Breaking the stagnation cycle: The case for a greener political agenda

We can’t let politics and convenience stand in the way of driving back Earth Overshoot Day, says Chris Williams, founder and CEO of recycling and waste management software specialist ISB Global.

August 2nd marked this year’s Earth Overshoot Day, the day on which humanity’s use of the planet’s resources exceeds its ability to regenerate in the year. The current deficit is caused by both our depletion of natural resources and by the emissions and other waste we create.

Calculated by the Global Footprint Network, Earth Overshoot Day is computed by dividing the planet’s biocapacity by humanity’s demand for resources that year and multiplying the answer by 365.

Earth Overshoot Day has shot forwards since calculations began, falling on Christmas Day in 1971 and August 5th, 40 years later. Although the rate of progression has slowed in the last decade, this does not represent progress. Structural change is required to reverse the damage of the past 50 years.

Striving for a greener political agenda
As Earth Overshoot Day prematurely surfaces for the fourth decade running, wildfires rage across southern Europe as scientists report that July was the hottest month in 120,000 years. With the current state of affairs, even the staunchest climate change deniers are hard-pressed to argue we’re not in the grips of a crisis.

Yet despite the obvious warning signs, there are recent indications that political leaders are willing to put their own agendas above the needs of the planet. Over the past couple of weeks alone, Rishi Sunak backtracked on plans for a diesel and petrol car ban citing concerns this would inconvenience families, while Keir Starmer put pressure on Sadiq Khan to rethink ultra-low emission zone plans after losing a seat in Uxbridge due to the new measures.

These developments are a concerning sign of things to come. Instead of scaling back on environmental commitments, key government and opposition figures should be doubling down on efforts to deliver the net zero transition.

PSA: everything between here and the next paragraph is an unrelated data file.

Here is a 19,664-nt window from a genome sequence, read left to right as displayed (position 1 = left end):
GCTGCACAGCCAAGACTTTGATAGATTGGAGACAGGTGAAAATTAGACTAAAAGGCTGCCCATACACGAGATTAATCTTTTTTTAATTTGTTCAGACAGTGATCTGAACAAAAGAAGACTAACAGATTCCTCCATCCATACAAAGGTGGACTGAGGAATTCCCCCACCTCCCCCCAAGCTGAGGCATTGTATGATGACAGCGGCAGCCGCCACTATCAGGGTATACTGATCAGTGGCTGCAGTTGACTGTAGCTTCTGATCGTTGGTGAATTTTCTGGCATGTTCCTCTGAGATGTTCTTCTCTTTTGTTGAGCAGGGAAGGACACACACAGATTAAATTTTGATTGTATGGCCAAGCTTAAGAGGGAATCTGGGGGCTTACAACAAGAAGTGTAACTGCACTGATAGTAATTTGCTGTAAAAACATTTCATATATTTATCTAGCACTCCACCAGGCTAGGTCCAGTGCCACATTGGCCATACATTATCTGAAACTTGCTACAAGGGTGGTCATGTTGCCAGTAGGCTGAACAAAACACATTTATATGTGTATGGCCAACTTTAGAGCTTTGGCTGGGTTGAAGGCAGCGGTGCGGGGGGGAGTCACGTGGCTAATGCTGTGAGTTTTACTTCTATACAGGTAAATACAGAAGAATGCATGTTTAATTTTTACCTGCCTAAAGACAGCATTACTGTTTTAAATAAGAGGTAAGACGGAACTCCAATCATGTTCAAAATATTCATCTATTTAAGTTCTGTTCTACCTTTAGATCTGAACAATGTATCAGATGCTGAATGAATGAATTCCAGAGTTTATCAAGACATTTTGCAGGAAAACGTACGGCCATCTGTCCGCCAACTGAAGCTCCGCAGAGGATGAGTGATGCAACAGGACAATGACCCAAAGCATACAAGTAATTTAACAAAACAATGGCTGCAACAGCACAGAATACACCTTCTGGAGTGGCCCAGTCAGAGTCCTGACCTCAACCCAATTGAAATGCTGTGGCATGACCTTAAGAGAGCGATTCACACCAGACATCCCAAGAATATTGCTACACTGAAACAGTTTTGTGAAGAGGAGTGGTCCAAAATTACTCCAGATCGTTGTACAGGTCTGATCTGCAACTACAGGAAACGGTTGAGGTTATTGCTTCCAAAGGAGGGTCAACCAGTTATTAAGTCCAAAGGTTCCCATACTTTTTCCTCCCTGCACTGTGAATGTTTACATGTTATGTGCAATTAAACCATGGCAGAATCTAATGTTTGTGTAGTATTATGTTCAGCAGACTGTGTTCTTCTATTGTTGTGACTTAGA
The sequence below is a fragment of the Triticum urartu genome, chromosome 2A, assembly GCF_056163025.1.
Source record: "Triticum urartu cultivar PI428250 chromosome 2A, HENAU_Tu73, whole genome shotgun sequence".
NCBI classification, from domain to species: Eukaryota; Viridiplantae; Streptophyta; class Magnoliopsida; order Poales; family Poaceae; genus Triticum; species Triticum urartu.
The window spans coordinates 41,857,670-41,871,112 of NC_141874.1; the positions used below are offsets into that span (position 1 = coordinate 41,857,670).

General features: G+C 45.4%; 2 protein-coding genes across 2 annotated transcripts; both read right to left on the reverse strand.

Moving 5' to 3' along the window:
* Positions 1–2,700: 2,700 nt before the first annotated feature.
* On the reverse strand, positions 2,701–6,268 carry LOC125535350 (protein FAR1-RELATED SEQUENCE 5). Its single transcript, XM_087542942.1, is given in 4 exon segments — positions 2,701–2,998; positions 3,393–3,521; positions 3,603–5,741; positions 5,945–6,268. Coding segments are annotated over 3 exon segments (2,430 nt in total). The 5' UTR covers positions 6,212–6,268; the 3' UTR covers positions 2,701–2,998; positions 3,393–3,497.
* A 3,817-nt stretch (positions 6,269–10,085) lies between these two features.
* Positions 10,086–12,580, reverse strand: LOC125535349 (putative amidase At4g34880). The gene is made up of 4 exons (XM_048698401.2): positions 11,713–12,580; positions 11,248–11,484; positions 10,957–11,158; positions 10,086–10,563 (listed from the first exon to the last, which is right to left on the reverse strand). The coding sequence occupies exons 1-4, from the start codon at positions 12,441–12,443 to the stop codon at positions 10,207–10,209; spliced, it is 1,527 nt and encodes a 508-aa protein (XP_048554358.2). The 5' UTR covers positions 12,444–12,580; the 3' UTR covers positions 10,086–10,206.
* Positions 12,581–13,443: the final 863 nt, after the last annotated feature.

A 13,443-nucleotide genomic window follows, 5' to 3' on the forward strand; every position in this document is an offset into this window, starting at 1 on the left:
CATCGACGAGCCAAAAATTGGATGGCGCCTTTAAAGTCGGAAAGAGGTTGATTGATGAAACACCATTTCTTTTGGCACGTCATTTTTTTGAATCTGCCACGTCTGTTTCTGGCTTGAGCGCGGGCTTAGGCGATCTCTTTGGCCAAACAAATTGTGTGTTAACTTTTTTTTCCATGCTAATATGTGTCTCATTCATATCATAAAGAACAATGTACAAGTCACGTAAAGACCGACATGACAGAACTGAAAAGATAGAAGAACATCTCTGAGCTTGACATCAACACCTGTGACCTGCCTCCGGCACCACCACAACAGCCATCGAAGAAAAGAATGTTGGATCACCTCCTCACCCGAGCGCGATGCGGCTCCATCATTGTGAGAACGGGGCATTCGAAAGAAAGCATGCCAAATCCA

Fighting the war on convenience
A penchant for convenience is another significant barrier to pushing back Earth Overshoot Day. From single-use plastics to fast fashion, our society has embraced a culture that prioritises instant gratification and short-term convenience over long-term sustainability. 

On a corporate level, businesses need to evaluate how they feed into unsustainable habits and consumption patterns. This involves stripping back packaging and using recycled materials to reduce the amount of waste they’re responsible for producing and properly disposing of electronic waste when upgrading company tech to newer.

Consumers themselves can also play a part in the battle against convenience. This begins by putting the planet first when selecting the products they use – efforts should be made to avoid single-use plastics, choose low-packaging goods and shun harmful industries such as fast fashion.

One World signage

Enacting individual, national and global change
The decisions we make for our personal, national and global energy use and waste management can help to move Earth Overshoot Day back. Adopting a circular economy model, where we prevent mining for new resources and focus on renewable energy sources, reuse existing materials and recycling of those that can’t be reused, is the best way to help protect the Earth’s resources.

Individually, this means thinking about what we buy, how we travel, where we live, how we heat and power our homes, and how we actively reuse or recycle to reduce our demand on nature’s resources.

Nationally, it means businesses and government organisations thinking about how we design and run services. How we integrate better, cleaner modes of transport and how we support communities to live and work more sustainably. We also need to pay attention to the state of nature – preserving wild spaces, reintroducing helpful flora and fauna, promoting biodiversity and sustainable ecosystems within existing areas and across new developments and reversing the damage done by activities such as over-fishing.

And globally, it means working together to reduce land loss for farming or other food production, supporting nations who are most at risk from climate change, and committing to and working towards the UN’s Sustainability Development Goals.

Don’t underestimate the significance of waste
The waste and recycling industry has a key role to play in efforts to push back Earth Overshoot Day. Organisations in this sector should look for ways to reduce their waste by supporting sustainable collection, reuse and recycling. They should also contribute to the circular economy by reselling materials in secondary markets, supporting commercial customers in their own sustainability endeavours and showing public authorities how waste can be addressed positively and profitably.

More features: 

Climate control: Alternatives to F-gases for organisations and their estates

Solar energy and the future of power

Here’s looking at you, Qatar: Water management in a desert state

Images: Crown Copyright (Top) / Markus Spiske (Bottom) 


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